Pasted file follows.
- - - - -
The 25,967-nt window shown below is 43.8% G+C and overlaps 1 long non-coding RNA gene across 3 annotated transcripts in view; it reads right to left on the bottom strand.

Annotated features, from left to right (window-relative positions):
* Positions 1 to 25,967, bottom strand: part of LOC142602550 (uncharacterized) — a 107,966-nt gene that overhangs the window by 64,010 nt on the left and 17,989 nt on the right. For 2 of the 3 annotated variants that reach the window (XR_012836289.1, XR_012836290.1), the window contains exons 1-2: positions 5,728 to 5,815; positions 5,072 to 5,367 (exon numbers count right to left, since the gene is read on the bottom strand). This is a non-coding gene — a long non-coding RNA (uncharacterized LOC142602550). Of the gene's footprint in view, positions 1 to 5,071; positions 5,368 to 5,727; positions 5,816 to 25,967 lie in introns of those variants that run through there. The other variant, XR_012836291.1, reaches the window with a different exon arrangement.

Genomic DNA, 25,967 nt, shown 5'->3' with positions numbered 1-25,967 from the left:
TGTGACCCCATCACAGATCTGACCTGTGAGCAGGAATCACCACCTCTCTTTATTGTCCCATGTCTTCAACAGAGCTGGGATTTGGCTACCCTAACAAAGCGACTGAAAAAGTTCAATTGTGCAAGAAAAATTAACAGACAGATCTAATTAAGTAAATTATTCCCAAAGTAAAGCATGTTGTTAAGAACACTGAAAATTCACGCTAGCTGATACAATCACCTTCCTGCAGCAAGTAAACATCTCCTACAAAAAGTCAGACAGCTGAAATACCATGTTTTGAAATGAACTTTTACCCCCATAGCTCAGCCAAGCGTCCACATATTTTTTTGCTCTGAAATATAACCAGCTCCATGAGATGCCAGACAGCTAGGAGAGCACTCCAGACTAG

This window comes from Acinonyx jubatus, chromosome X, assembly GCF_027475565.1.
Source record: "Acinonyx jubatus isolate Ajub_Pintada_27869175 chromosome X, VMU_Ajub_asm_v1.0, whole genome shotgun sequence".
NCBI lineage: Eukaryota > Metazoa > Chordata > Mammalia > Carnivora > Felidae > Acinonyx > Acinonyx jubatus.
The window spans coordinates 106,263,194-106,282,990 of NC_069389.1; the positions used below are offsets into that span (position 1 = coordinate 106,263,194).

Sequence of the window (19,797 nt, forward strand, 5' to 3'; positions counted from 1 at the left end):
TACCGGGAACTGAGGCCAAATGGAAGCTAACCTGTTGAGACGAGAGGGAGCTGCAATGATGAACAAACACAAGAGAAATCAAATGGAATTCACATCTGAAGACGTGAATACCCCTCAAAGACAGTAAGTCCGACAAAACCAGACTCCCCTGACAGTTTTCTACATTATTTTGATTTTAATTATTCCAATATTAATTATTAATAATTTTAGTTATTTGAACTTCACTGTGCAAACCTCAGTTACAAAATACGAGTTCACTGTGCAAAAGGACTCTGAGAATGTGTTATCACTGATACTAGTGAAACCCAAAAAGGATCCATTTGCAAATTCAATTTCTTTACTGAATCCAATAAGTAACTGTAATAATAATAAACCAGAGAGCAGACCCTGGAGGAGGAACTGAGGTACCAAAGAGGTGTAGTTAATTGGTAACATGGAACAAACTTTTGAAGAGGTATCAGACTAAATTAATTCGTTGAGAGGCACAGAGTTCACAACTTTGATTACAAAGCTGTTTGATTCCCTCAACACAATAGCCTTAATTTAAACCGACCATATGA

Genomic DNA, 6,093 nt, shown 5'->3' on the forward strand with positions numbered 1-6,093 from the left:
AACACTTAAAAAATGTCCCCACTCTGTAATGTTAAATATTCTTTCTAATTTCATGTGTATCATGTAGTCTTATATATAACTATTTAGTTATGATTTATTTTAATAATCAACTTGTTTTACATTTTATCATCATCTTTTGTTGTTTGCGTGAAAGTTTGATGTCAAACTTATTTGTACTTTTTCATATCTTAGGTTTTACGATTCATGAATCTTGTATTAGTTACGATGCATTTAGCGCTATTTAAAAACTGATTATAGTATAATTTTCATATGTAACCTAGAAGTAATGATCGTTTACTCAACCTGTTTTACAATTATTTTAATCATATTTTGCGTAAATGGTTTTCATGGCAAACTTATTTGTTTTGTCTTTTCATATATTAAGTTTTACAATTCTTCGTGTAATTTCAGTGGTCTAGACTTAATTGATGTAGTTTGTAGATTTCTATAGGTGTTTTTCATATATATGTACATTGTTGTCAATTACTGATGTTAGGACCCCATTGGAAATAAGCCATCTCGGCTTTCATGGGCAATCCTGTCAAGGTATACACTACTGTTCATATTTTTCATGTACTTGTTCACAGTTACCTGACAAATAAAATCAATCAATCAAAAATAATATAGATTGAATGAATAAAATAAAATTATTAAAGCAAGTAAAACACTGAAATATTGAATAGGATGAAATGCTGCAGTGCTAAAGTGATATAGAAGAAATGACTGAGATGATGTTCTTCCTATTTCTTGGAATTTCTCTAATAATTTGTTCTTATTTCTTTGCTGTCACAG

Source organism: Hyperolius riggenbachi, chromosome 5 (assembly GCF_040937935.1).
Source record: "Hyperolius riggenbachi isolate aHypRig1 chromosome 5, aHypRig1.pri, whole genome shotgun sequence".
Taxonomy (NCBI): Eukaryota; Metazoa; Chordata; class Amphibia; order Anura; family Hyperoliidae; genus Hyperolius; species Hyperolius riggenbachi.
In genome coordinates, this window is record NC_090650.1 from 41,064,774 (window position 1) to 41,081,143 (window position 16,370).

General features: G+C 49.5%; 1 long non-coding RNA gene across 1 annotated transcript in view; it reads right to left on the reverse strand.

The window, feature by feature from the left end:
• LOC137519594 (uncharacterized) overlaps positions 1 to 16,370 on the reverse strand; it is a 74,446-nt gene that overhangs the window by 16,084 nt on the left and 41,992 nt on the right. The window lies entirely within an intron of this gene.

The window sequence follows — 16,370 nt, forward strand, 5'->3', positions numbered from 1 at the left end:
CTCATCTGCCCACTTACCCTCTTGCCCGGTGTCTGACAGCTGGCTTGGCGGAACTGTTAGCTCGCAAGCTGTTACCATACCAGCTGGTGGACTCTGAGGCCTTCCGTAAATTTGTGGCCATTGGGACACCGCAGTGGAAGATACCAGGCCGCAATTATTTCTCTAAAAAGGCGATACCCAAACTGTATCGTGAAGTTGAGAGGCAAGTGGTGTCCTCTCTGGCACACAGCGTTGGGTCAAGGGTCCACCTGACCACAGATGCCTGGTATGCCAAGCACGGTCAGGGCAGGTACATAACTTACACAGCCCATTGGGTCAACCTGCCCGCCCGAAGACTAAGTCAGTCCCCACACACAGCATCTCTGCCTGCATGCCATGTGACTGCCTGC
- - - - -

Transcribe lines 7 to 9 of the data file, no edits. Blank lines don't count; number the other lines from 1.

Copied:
Source record: "Acinonyx jubatus isolate Ajub_Pintada_27869175 chromosome X, VMU_Ajub_asm_v1.0, whole genome shotgun sequence".
NCBI lineage: Eukaryota > Metazoa > Chordata > Mammalia > Carnivora > Felidae > Acinonyx > Acinonyx jubatus.
The window spans coordinates 106,263,194-106,282,990 of NC_069389.1; the positions used below are offsets into that span (position 1 = coordinate 106,263,194).